A computerised partitioning model proposed by Mackay (1979) indicated
    that toluene diisocyanates released into the environment will tend to
    partition into water. However, in making this prediction, the
    reactivity of the compounds was not taken into consideration.

    Photolysis

    In the atmosphere TDI reacts with photochemically produced hydroxyl
    radicals and is also removed by dry deposition (HSDB, 1993).

    Half-life in water, soil and vegetation

    The half life for toluene diisocyanate in the atmosphere is 3.3 hours
    by reaction with photochemically produced hydroxyl radicals (HSDB,
    1993).

    10.4  Environmentally important metabolites

    No information on the environmental toxicity of TDI was found in
    available references at the time of this review. TDI may be released
    to the environment as fugitive emissions and from stack exhaust during
    the production, transport, and use of toluene diisocyanate in the
    manufacture of polyurethane foam products and coatings, as well as
    from spills (HSDB, 1993). If released into water, a crust forms around
    the liquid toluene diisocyanate and less than 0.5% of the original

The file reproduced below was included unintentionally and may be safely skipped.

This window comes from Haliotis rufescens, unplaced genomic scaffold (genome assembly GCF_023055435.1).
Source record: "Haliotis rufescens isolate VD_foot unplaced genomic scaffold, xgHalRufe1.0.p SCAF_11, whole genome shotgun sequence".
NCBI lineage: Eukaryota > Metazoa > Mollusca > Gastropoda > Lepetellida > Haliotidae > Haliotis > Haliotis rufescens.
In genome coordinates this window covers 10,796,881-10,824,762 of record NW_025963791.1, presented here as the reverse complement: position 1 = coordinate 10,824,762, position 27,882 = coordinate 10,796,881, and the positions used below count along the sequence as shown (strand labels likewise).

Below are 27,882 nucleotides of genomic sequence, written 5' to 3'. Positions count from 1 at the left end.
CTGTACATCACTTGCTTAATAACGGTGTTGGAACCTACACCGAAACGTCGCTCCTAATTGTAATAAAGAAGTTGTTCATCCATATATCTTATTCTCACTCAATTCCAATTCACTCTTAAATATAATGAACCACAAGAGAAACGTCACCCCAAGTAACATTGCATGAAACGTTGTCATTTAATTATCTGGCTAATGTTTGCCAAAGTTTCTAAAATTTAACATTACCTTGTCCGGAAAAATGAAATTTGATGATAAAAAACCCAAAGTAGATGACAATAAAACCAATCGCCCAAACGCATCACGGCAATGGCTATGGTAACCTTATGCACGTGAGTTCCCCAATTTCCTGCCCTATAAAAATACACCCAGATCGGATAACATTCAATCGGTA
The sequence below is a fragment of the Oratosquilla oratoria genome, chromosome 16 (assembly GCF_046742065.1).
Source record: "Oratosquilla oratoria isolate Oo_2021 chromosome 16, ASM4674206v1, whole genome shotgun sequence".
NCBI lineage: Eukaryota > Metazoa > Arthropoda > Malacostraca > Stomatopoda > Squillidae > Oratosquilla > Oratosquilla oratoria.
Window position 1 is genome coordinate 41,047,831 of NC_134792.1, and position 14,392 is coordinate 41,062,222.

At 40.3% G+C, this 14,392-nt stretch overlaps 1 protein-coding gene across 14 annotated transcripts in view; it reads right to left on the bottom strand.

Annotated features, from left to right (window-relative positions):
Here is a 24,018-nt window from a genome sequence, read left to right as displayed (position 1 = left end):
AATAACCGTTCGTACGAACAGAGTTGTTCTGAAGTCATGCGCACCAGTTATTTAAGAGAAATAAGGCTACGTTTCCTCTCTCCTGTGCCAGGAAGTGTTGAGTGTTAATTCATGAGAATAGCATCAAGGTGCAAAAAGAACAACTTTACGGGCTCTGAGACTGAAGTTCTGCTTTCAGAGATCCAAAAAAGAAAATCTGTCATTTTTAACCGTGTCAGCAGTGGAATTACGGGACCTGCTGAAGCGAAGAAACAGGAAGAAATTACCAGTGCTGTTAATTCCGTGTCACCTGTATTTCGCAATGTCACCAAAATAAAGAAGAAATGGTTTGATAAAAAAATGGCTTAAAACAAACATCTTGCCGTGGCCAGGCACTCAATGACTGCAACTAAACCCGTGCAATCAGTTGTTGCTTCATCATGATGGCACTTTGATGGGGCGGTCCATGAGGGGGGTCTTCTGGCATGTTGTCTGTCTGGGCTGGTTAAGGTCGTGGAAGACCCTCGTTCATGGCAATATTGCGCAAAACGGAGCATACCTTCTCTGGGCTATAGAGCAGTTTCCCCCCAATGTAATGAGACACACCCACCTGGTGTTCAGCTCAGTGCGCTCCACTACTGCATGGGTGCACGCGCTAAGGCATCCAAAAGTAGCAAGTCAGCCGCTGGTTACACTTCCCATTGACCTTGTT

material remains after 35 days. Low concentrations of toluene
    diisocyanate disappears from the aqueous environment in approximately
    a day (HSDB, 1993).

    10.5  Hazard warnings

    An evaluation of the hazards for non-human targets from environmental
    levels of TDI is not possible on the basis of available data.

    10.5.1  Aquatic life

    Data not available.

    10.5.2  Bees

    Data not available.

    10.5.3  Birds

    Data not available.

    10.5.4  Mammals

    Data not available.

    10.5.5  Plants

    Data not available.

    10.5.6  Protected species

    Data not available.

    10.6  Waste disposal data

    At the time of this review, criteria for land treatment or burial
    (sanitary landfill) disposal practices are subject to significant
    revision. Prior to implementing land disposal of waste residue
    (including waste sludge), consult with environmental regulatory
    agencies for guidance with environmental regulatory agencies for
    guidance on acceptable disposal practices (HSDB 1993). Toluene